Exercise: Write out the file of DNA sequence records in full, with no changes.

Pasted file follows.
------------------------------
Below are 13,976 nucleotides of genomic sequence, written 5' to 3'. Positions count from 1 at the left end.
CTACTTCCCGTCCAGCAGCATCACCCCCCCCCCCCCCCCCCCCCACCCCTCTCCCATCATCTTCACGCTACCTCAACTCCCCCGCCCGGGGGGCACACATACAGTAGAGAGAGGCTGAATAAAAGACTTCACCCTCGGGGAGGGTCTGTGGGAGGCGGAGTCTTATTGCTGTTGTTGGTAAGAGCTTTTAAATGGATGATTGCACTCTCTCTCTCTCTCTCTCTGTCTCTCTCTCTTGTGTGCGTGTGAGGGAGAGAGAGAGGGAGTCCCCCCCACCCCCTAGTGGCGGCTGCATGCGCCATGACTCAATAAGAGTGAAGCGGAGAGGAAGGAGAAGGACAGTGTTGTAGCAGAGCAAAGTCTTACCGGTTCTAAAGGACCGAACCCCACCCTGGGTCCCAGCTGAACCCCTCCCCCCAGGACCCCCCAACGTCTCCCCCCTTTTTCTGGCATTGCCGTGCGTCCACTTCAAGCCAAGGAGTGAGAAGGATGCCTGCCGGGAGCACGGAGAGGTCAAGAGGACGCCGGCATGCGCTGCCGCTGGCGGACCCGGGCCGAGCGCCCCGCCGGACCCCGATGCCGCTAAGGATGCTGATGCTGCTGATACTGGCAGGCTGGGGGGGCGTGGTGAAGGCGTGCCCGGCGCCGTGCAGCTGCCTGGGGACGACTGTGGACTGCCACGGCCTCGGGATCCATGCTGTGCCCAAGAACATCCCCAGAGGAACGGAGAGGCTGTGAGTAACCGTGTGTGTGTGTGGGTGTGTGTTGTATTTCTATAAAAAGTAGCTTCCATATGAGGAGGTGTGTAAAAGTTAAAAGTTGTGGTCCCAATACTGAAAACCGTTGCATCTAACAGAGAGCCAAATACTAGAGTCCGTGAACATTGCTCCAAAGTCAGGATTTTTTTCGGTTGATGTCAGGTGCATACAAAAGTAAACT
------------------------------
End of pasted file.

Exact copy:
Below are 13,976 nucleotides of genomic sequence, written 5' to 3'. Positions count from 1 at the left end.
CTACTTCCCGTCCAGCAGCATCACCCCCCCCCCCCCCCCCCCCCACCCCTCTCCCATCATCTTCACGCTACCTCAACTCCCCCGCCCGGGGGGCACACATACAGTAGAGAGAGGCTGAATAAAAGACTTCACCCTCGGGGAGGGTCTGTGGGAGGCGGAGTCTTATTGCTGTTGTTGGTAAGAGCTTTTAAATGGATGATTGCACTCTCTCTCTCTCTCTCTCTGTCTCTCTCTCTTGTGTGCGTGTGAGGGAGAGAGAGAGGGAGTCCCCCCCACCCCCTAGTGGCGGCTGCATGCGCCATGACTCAATAAGAGTGAAGCGGAGAGGAAGGAGAAGGACAGTGTTGTAGCAGAGCAAAGTCTTACCGGTTCTAAAGGACCGAACCCCACCCTGGGTCCCAGCTGAACCCCTCCCCCCAGGACCCCCCAACGTCTCCCCCCTTTTTCTGGCATTGCCGTGCGTCCACTTCAAGCCAAGGAGTGAGAAGGATGCCTGCCGGGAGCACGGAGAGGTCAAGAGGACGCCGGCATGCGCTGCCGCTGGCGGACCCGGGCCGAGCGCCCCGCCGGACCCCGATGCCGCTAAGGATGCTGATGCTGCTGATACTGGCAGGCTGGGGGGGCGTGGTGAAGGCGTGCCCGGCGCCGTGCAGCTGCCTGGGGACGACTGTGGACTGCCACGGCCTCGGGATCCATGCTGTGCCCAAGAACATCCCCAGAGGAACGGAGAGGCTGTGAGTAACCGTGTGTGTGTGTGGGTGTGTGTTGTATTTCTATAAAAAGTAGCTTCCATATGAGGAGGTGTGTAAAAGTTAAAAGTTGTGGTCCCAATACTGAAAACCGTTGCATCTAACAGAGAGCCAAATACTAGAGTCCGTGAACATTGCTCCAAAGTCAGGATTTTTTTCGGTTGATGTCAGGTGCATACAAAAGTAAACT